GALLUP EVOLUTION QUESTIONS
QuestionScientistsPublic
1. Special Creation, 10 000 years5%46%
2. Evolution, God Guided40%40%
3. Evolution, God had no part55%9%
Larson and Witham also asked the AM&WS sample a second set of questions, repeating a survey performed in 1914 by sociologist James H Leuba. Leuba had found that, in contrast to the high levels of religious belief in the general American public, scientists exhibited low levels of belief in God. He predicted that over time, more and more scientists would give up their belief in God, as scientific knowledge replaced what he considered to be superstition. Larson and Witham found to the contrary that disbelief among scientists remained stable: 58% in 1914 and 60% in 1976 (Larson and Witham 1997). Leuba had taken a subsample of more prominent or "greater" scientists in the AM&WS sample and reported that they exhibited a higher rate of disbelief (70%) compared to less prominent AM&WS scientists. Recently, Larson and Witham asked Leuba's questions of members of the National Academy of Sciences, since AM&WS no longer lists "greater" scientists. They claimed to find that NAS scientists had higher levels of disbelief and agnosticism, reporting "near universal rejection of the transcendent by NAS natural scientists" (Larson and Witham 1998). Are you confused? How can scientists be so like other Americans in one survey and so different in another? We can find part of the explanation in the considerable differences between the questions asked by Gallup and those asked by Leuba. The wording of questions in any survey can influence the results. Gallup's questions are quite straightforward, well designed to reveal people's attitudes towards evolution. For reasons that will become important later in this article, a question that requests an opinion on only one issue is superior to one which queries attitudes about two or more. First, let's look at Leuba's questions, which are, to be charitable, ambiguous. The "personal belief" question attempts to ascertain belief not just in some sort of God, but a very specific kind of personal God.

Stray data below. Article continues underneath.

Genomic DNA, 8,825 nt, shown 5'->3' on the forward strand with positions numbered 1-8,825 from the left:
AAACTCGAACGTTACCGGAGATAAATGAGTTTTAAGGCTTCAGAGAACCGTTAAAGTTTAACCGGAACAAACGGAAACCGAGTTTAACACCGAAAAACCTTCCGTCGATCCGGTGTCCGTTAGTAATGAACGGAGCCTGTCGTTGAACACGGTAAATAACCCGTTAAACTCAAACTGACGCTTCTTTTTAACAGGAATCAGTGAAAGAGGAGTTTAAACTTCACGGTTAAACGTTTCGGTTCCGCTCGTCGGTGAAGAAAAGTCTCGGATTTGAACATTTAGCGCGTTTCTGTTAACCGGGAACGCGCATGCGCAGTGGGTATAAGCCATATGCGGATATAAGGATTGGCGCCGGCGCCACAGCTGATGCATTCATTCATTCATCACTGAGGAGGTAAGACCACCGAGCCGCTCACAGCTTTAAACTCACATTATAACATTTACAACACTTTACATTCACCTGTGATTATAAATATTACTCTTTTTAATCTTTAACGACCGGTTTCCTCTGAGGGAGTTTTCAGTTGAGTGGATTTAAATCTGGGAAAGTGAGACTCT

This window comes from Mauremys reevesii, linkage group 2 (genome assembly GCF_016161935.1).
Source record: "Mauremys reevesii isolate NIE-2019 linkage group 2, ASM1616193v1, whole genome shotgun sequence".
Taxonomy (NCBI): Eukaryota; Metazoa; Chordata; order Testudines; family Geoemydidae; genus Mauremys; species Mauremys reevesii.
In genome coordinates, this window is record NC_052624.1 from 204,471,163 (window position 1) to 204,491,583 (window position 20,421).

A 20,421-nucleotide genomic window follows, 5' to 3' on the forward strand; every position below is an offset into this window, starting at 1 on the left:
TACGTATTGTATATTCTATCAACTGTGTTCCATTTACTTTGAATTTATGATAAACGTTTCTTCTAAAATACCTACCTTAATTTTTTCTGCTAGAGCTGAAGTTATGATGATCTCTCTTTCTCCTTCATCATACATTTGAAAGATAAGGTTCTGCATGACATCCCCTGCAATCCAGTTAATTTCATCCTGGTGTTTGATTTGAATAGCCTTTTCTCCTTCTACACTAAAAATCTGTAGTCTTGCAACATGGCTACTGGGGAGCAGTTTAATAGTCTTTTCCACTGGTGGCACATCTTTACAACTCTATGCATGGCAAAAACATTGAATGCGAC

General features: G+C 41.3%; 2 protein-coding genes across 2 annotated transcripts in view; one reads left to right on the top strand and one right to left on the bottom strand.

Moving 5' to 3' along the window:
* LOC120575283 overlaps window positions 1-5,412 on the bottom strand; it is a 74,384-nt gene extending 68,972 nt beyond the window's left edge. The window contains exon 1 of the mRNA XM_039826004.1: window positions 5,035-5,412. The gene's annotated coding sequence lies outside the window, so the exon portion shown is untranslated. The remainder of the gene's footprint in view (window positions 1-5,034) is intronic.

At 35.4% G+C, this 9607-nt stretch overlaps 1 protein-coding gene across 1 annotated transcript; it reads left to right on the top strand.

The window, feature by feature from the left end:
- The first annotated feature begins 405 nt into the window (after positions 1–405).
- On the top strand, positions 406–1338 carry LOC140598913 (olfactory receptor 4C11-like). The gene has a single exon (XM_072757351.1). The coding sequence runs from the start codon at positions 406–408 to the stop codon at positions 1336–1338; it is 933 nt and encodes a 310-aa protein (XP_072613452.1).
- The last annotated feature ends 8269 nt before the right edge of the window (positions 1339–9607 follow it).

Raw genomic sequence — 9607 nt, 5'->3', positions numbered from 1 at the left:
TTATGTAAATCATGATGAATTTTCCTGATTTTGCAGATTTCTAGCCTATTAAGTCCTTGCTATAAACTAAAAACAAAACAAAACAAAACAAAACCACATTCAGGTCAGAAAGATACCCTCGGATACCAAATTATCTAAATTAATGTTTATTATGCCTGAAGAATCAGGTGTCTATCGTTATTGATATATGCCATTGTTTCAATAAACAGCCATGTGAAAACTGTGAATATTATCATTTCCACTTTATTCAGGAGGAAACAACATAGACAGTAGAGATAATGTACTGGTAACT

1. I believe in a God in intellectual and effective communication with humankind, i.e., a God to whom one might pray in expectation of receiving an answer. By "answer", I mean more than the subjective psychological effects of prayer.
1. I believe in a [personal] God...
AM&WSNAS